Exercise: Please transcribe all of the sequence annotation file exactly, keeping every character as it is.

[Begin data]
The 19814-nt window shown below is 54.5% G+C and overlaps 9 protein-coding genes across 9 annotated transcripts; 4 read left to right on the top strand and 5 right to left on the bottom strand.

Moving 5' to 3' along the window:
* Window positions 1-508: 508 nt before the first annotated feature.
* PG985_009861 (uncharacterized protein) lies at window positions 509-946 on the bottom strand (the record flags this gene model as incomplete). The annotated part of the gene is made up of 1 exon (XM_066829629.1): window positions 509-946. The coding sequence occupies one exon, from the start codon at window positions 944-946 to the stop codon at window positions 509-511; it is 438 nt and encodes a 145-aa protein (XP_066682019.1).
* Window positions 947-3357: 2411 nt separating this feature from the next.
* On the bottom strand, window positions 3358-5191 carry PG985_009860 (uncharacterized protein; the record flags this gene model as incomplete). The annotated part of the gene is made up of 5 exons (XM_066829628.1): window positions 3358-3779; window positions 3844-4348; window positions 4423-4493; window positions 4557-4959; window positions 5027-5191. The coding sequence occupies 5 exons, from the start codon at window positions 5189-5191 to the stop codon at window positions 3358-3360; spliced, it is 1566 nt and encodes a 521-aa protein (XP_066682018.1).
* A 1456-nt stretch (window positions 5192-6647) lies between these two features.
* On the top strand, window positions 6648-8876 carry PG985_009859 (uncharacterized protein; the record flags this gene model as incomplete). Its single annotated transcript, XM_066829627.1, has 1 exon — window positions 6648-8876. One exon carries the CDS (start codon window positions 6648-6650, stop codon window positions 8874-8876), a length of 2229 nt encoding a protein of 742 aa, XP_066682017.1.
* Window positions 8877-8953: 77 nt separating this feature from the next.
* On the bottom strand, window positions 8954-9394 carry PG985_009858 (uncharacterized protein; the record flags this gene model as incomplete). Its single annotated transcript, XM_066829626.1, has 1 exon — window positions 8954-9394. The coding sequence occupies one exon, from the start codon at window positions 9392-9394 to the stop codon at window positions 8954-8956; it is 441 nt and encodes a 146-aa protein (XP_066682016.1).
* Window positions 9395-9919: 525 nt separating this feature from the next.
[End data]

The 19814-nt window shown below is 54.5% G+C and overlaps 9 protein-coding genes across 9 annotated transcripts; 4 read left to right on the top strand and 5 right to left on the bottom strand.

Moving 5' to 3' along the window:
* Window positions 1-508: 508 nt before the first annotated feature.
* PG985_009861 (uncharacterized protein) lies at window positions 509-946 on the bottom strand (the record flags this gene model as incomplete). The annotated part of the gene is made up of 1 exon (XM_066829629.1): window positions 509-946. The coding sequence occupies one exon, from the start codon at window positions 944-946 to the stop codon at window positions 509-511; it is 438 nt and encodes a 145-aa protein (XP_066682019.1).
* Window positions 947-3357: 2411 nt separating this feature from the next.
* On the bottom strand, window positions 3358-5191 carry PG985_009860 (uncharacterized protein; the record flags this gene model as incomplete). The annotated part of the gene is made up of 5 exons (XM_066829628.1): window positions 3358-3779; window positions 3844-4348; window positions 4423-4493; window positions 4557-4959; window positions 5027-5191. The coding sequence occupies 5 exons, from the start codon at window positions 5189-5191 to the stop codon at window positions 3358-3360; spliced, it is 1566 nt and encodes a 521-aa protein (XP_066682018.1).
* A 1456-nt stretch (window positions 5192-6647) lies between these two features.
* On the top strand, window positions 6648-8876 carry PG985_009859 (uncharacterized protein; the record flags this gene model as incomplete). Its single annotated transcript, XM_066829627.1, has 1 exon — window positions 6648-8876. One exon carries the CDS (start codon window positions 6648-6650, stop codon window positions 8874-8876), a length of 2229 nt encoding a protein of 742 aa, XP_066682017.1.
* Window positions 8877-8953: 77 nt separating this feature from the next.
* On the bottom strand, window positions 8954-9394 carry PG985_009858 (uncharacterized protein; the record flags this gene model as incomplete). Its single annotated transcript, XM_066829626.1, has 1 exon — window positions 8954-9394. The coding sequence occupies one exon, from the start codon at window positions 9392-9394 to the stop codon at window positions 8954-8956; it is 441 nt and encodes a 146-aa protein (XP_066682016.1).
* Window positions 9395-9919: 525 nt separating this feature from the next.